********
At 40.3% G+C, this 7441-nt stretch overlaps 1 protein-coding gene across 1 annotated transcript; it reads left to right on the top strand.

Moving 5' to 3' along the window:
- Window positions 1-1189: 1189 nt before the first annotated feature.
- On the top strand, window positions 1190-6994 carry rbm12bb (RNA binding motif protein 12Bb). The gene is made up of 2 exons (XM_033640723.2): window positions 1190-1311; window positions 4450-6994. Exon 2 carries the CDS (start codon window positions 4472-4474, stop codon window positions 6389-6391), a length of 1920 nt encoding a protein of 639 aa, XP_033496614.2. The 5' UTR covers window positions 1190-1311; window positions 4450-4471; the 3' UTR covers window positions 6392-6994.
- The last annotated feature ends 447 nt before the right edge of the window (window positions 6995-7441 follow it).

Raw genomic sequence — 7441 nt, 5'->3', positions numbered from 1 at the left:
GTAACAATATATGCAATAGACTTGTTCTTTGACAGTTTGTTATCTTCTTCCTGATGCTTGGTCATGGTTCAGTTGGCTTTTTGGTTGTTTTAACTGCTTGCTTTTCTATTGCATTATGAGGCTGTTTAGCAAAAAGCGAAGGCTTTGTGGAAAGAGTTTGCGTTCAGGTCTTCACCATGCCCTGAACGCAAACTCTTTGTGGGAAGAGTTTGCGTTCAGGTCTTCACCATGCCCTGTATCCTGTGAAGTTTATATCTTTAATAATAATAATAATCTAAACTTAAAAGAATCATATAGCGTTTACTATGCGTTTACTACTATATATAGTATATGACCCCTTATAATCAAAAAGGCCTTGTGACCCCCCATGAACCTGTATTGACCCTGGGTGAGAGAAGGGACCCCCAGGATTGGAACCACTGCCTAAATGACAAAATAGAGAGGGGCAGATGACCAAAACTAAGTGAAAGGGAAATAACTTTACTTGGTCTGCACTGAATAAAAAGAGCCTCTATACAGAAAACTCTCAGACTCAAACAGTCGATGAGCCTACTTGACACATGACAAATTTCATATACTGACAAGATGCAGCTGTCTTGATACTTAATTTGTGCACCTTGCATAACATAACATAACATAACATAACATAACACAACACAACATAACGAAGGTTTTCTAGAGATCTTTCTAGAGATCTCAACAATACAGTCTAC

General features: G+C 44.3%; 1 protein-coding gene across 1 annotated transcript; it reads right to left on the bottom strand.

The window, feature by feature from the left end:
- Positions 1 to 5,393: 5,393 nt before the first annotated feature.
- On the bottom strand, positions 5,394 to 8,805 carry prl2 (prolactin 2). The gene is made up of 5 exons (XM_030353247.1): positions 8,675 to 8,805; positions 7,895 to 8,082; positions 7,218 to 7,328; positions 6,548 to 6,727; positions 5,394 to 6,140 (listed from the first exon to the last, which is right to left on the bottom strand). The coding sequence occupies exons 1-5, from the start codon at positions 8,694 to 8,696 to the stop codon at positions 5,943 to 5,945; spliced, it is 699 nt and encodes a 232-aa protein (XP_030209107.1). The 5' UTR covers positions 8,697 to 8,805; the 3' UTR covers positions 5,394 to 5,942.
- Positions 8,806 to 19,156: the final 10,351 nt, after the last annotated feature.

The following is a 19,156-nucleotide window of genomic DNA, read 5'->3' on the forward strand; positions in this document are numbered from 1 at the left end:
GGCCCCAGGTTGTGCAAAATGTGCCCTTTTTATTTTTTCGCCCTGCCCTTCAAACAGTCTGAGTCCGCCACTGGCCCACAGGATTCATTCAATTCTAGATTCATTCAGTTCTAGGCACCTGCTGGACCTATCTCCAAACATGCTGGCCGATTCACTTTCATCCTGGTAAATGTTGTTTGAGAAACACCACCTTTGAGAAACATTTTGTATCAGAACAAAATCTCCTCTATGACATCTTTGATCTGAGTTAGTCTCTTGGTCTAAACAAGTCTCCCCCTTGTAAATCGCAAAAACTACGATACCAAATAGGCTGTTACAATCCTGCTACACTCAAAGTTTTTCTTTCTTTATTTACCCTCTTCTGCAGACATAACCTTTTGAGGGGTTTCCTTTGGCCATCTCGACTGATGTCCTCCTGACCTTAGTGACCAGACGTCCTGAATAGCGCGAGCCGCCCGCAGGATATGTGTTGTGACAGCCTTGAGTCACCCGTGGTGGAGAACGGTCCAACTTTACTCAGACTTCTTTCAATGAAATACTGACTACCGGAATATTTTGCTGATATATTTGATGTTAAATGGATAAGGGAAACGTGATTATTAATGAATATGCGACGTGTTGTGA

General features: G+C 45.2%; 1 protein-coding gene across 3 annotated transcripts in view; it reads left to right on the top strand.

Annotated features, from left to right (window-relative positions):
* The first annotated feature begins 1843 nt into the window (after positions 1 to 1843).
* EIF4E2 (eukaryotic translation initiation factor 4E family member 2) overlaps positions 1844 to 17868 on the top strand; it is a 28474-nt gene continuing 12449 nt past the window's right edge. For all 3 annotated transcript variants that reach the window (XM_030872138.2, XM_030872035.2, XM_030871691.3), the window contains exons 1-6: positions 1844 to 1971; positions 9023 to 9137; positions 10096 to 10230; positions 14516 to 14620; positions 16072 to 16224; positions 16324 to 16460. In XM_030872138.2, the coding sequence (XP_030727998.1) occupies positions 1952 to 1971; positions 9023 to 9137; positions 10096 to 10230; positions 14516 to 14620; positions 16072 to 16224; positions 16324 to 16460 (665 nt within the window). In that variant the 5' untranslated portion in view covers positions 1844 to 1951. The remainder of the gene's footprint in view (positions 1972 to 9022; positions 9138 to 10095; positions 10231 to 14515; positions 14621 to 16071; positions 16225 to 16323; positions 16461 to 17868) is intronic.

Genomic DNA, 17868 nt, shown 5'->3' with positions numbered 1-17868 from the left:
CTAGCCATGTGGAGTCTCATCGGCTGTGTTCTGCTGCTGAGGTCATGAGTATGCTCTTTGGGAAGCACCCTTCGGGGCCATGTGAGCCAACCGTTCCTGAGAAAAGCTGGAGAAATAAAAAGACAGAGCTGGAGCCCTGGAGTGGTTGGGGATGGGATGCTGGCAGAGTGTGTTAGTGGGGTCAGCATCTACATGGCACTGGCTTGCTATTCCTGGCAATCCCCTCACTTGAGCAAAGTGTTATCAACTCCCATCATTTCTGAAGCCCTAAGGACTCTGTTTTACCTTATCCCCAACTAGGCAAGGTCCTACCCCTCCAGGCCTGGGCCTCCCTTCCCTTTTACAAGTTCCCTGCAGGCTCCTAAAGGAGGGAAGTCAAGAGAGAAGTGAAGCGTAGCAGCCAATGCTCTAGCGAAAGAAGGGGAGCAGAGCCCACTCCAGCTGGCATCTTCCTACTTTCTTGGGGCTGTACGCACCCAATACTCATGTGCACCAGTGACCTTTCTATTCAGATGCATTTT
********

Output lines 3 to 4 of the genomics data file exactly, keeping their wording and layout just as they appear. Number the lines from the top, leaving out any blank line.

- Window positions 1-1189: 1189 nt before the first annotated feature.
- On the top strand, window positions 1190-6994 carry rbm12bb (RNA binding motif protein 12Bb). The gene is made up of 2 exons (XM_033640723.2): window positions 1190-1311; window positions 4450-6994. Exon 2 carries the CDS (start codon window positions 4472-4474, stop codon window positions 6389-6391), a length of 1920 nt encoding a protein of 639 aa, XP_033496614.2. The 5' UTR covers window positions 1190-1311; window positions 4450-4471; the 3' UTR covers window positions 6392-6994.